I am loathe to spell this out, but I feel that I must set the record straight, presenting the facts as they are and letting the readers render their own judgment. I believe no one would find fault with the suggestions I made at the last board meeting, which I outlined in my follow-up e-mail. We always boasted about following best practices, so all my recommendations were just that—best business practices. I also believe no one would fault my suggestion to analyze whether what we were doing was optimal. I wanted to know if we were doing our best to use our resources to help the Albanian people and meet our objectives set by USAID; in my opinion, the answer was “no.” That is why I suggested it would be better to allocate a portion of our capital to invest in targeted projects that would benefit the whole population and become catalysts for transformation of various sectors of the Albanian economy. In fact, when we established the Foundation, we planned to have two separate divisions: The first was intended to do what the Foundation is doing now, and the second was intended to invest in projects similar to those that AAEF did—primarily acting as a facilitator for foreign direct investments (FDI). The Foundation has the capital, the know-how, and the trained staff to do that kind of business, as well as a relationship of trust with the government that would allow the Foundation to act as a conduit between the government and foreign investors. By investing some of its excess capital in for-profit ventures, the Foundation would generate more resources, simultaneously meeting its mission objectives, and helping develop the Albanian economy to address the most critical societal needs. I believe it is also the mission objective of USAID that Foundation work should become a catalyst for FDI in Albania. Out of thirty-six projects that AADF has undertaken, only two have been in collaboration with other foreign contributors or investors. These are not comments or suggestions for which one should be punished, but I am neither the first nor the last person in the world to pay the consequences for speaking up.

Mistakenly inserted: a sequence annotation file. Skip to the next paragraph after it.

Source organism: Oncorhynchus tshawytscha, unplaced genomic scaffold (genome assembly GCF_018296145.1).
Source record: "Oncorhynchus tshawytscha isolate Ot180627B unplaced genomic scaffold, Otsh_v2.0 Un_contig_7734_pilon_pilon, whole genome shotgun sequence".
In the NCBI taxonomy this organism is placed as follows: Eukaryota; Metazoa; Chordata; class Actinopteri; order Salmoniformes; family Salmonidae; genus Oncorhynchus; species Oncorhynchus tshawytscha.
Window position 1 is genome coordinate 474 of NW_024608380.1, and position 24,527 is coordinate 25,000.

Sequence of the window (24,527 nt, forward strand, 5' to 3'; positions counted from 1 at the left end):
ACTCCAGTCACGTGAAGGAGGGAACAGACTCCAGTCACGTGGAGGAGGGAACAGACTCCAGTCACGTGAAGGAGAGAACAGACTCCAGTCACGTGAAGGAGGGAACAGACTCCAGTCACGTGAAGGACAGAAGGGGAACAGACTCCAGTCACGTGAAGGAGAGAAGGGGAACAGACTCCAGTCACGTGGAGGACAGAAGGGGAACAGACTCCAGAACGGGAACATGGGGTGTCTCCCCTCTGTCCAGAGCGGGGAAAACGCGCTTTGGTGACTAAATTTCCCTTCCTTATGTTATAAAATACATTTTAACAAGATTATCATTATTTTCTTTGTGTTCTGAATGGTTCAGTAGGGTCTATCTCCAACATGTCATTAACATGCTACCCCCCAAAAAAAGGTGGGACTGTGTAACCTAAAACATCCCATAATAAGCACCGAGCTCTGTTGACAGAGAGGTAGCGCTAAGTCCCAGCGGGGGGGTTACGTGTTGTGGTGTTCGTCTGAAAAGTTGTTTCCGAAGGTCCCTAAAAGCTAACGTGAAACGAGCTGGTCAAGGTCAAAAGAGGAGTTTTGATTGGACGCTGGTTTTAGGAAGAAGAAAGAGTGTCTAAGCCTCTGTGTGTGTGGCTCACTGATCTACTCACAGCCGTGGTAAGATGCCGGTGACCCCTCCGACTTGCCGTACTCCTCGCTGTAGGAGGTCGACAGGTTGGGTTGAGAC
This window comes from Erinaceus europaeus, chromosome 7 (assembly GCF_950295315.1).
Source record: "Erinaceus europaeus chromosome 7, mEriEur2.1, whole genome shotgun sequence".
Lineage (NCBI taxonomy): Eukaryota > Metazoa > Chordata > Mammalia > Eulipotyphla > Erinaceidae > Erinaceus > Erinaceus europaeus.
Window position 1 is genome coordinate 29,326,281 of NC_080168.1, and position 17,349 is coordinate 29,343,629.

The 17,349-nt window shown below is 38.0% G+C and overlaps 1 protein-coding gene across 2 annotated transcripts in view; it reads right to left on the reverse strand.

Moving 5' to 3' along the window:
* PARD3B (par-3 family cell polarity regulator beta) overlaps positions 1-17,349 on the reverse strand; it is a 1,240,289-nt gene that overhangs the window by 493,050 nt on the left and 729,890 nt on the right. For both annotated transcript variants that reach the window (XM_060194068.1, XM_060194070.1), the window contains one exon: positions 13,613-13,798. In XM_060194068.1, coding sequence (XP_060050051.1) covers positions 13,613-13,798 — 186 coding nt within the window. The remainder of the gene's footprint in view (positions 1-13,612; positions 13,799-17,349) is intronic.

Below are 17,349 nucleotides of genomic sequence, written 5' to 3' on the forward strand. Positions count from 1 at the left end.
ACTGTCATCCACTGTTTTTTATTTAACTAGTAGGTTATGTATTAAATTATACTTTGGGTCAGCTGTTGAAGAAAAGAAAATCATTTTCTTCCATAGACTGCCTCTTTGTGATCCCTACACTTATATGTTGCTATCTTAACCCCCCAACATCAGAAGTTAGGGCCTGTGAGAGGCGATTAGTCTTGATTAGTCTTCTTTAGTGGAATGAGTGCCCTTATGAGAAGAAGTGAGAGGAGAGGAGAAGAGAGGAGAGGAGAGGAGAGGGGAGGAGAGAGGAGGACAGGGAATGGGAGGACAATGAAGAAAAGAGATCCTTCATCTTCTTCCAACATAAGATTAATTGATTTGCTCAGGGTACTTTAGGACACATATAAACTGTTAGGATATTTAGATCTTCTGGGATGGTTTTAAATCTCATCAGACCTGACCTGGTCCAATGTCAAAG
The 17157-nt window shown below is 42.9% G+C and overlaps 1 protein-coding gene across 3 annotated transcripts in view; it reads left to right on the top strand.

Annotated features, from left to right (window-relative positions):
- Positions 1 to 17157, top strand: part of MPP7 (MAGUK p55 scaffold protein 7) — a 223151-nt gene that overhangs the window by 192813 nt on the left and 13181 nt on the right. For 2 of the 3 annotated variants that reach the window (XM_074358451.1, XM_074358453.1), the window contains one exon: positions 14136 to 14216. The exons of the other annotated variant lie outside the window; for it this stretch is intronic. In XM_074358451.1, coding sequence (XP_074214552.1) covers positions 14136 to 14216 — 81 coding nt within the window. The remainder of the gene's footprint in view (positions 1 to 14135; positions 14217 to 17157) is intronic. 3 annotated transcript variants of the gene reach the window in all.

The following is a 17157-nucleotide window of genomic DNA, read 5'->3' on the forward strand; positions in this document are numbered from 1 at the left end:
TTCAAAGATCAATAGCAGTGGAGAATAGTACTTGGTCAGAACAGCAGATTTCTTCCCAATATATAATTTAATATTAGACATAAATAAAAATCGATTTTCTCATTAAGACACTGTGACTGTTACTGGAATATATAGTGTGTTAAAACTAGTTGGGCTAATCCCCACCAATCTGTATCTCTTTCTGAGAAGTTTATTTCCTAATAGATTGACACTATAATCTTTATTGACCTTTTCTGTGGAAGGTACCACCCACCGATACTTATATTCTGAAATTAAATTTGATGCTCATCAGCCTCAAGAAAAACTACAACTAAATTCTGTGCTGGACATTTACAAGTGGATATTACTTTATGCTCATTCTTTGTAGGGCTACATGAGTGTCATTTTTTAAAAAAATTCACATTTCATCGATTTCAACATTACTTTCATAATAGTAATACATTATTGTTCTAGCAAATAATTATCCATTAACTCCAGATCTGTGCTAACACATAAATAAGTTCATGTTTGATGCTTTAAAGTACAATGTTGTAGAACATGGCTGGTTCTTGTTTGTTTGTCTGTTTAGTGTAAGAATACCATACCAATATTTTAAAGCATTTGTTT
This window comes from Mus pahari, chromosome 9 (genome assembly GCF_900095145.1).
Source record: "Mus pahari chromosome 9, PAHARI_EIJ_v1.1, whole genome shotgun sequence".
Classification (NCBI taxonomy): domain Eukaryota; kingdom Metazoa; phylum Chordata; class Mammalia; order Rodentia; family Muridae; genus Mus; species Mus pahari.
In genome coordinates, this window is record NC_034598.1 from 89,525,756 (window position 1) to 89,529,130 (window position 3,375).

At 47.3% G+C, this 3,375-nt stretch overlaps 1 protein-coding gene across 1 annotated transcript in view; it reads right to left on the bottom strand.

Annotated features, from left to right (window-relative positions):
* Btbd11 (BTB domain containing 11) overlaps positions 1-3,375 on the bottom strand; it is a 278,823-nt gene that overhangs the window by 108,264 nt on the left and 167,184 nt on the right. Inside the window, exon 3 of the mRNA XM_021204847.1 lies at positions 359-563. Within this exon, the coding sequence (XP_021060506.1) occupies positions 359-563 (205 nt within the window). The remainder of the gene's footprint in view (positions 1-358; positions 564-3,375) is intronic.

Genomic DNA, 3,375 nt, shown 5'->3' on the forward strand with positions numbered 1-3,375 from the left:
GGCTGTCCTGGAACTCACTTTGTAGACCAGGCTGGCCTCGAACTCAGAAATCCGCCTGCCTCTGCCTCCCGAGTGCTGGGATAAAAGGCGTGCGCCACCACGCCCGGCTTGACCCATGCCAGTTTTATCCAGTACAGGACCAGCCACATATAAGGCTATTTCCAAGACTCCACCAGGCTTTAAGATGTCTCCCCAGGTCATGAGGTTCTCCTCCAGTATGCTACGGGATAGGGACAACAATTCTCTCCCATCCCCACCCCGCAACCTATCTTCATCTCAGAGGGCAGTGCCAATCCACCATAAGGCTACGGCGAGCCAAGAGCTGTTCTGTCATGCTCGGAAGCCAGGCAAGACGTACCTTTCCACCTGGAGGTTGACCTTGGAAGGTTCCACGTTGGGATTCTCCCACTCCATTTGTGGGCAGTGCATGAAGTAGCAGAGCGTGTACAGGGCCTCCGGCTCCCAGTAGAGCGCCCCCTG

I must also point out that contributing to my ouster are the two co-CEOs of the Foundation. From the very beginning when I was the only Albanian-American board member at the AAEF and subsequently at the AADF, I felt it was my added responsibility to protect the interests of Albania and its people, as well as to prepare our staff to replace expatriates we were hiring from the United States who were not doing such a great job—and frankly did not seem to care much about Albania. When the last expatriate was abruptly let go, there was a discussion on the board of how to fill the vacuum until another expatriate was hired. Some suggestions were made—including sending one of our board members to Albania to serve as interim CEO, which I strongly opposed. It is my experience that such arrangements do not work well. A few of us board members suggested we give this opportunity to two senior officers, observing them closely for a six-month trial period. Thus, the two were appointed as co-CEOs—positions they hold to this day. With support they received from the board, they learned the ropes quickly and did a better job than any previous CEO. I was so proud of them; their becoming such great co-CEOs ranked as high an achievement for me as any other project. Over time, they put together an ambitious and hard-working group of employees who made me proud any time they made a presentation to the board. Through years of working together, I developed a genuine friendship with the two co-CEOs. But it appears the chairman looked at the situation with suspicion, which surfaced when I was addressing an apparent conflict clearly within my responsibilities as Audit Committee chairman. To challenge my authority, the board chairman unfairly interfered. I do not know the extent to which the two co-CEOs played in this, but I can say only that they could have avoided this incident. Their success seemed to have gone to their heads a bit; lately, they began to act as if they know everything and make sure they demonstrate their extreme loyalty to Michael. While they always were polite to the other board members, they treated them as irrelevant. In my opinion, it was quite apparent that their attitudes became of serving the master, something that Albanians are known for, especially when the master is a foreigner. Financially motivated greed may have also played a role. Although their compensation packages started quite generous by any measure, they wanted more, and being close to the chairman, they felt they could best achieve that objective. I was not opposed to these two Albanians—working for an Albanian not-for-profit organization—being compensated at the same level as the expatriates; however, going above that was simply excessive to me. According to a Salaryexplorer survey, monthly salaries in the fundraising and not-for-profit sectors in Albania range from Lek 29,300 ($263) to Lek 143,000 ($1,283)—with the average salary being Lek 60,900 ($546). The co-CEOs’ salaries were far above those in this survey, which by itself did not bother me; however, theirs exceeded the average in the United States, which I consider greedy.